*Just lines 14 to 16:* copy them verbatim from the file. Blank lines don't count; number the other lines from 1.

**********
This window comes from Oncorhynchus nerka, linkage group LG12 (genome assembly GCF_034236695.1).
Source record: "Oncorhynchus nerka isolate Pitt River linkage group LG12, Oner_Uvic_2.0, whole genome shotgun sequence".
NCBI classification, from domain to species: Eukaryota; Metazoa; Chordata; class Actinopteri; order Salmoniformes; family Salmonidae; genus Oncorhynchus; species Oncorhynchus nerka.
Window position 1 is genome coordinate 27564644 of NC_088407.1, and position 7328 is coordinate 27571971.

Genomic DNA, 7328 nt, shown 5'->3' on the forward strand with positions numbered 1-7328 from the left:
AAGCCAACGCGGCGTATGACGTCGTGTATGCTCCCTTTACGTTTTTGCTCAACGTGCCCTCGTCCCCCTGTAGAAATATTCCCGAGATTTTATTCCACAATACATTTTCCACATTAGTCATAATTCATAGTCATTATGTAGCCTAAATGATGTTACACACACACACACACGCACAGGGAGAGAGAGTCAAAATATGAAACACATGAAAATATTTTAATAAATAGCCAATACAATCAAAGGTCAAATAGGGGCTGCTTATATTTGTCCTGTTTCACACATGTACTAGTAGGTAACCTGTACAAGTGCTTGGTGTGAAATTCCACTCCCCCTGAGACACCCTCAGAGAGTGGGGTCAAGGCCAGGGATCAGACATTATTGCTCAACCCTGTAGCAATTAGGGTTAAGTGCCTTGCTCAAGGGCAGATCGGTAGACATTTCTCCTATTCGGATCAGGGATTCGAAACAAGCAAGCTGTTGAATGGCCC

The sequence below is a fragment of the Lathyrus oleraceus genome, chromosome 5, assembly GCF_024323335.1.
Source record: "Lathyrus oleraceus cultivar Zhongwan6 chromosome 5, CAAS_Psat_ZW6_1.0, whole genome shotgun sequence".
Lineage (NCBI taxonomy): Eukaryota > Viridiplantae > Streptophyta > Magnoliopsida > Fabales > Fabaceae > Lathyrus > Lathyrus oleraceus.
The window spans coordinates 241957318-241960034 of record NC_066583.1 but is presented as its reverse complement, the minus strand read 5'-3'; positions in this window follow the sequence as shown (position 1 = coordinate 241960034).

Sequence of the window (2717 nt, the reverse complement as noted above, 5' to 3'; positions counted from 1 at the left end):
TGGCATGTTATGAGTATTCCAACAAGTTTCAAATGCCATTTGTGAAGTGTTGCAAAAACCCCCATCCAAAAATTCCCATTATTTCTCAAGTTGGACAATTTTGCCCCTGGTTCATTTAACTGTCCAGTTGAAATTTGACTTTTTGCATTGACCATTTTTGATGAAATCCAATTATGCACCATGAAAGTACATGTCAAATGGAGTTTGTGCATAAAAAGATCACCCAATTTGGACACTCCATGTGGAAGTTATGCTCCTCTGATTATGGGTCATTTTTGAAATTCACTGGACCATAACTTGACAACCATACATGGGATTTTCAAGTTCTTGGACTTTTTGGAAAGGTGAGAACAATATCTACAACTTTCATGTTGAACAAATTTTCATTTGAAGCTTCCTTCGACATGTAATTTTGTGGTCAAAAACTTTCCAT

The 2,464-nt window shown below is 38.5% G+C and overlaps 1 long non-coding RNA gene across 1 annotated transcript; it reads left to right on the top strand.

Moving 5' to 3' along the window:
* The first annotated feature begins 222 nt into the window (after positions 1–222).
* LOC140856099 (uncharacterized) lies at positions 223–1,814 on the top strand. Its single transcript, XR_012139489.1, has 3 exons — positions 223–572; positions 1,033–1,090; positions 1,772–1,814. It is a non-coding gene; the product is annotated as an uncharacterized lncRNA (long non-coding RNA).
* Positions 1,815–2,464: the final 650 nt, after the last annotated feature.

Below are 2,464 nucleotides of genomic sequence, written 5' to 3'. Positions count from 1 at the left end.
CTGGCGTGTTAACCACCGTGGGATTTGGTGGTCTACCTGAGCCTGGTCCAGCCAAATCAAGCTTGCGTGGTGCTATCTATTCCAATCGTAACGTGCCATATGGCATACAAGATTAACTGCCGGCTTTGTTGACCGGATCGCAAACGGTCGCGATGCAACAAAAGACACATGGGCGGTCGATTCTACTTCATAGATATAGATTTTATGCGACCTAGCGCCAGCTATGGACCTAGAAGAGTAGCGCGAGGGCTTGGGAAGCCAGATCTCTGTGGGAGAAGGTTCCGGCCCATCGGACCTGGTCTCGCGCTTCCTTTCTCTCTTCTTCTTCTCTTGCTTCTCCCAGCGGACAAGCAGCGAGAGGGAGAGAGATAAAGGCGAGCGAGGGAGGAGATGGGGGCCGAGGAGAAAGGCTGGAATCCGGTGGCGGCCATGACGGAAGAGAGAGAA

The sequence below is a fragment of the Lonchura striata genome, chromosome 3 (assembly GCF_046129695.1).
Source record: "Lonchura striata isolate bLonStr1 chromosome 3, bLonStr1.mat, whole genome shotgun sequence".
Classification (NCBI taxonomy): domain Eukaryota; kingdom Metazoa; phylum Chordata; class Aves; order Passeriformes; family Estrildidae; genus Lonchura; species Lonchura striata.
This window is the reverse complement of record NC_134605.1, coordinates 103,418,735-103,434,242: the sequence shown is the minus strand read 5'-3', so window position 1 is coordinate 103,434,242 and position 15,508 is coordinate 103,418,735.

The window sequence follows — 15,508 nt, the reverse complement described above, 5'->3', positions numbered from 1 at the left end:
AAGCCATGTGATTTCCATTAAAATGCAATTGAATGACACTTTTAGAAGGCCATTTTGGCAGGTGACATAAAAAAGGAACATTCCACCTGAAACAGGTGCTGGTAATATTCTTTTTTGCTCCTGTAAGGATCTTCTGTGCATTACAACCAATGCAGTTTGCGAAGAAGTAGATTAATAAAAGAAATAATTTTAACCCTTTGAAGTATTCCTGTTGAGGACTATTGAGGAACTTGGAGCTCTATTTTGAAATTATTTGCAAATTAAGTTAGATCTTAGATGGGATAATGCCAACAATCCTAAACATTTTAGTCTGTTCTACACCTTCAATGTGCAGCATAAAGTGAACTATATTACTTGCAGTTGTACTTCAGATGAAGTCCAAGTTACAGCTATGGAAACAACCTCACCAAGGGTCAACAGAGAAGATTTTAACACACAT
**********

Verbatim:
Moving 5' to 3' along the window:
* The first annotated feature begins 222 nt into the window (after positions 1–222).
* LOC140856099 (uncharacterized) lies at positions 223–1,814 on the top strand. Its single transcript, XR_012139489.1, has 3 exons — positions 223–572; positions 1,033–1,090; positions 1,772–1,814. It is a non-coding gene; the product is annotated as an uncharacterized lncRNA (long non-coding RNA).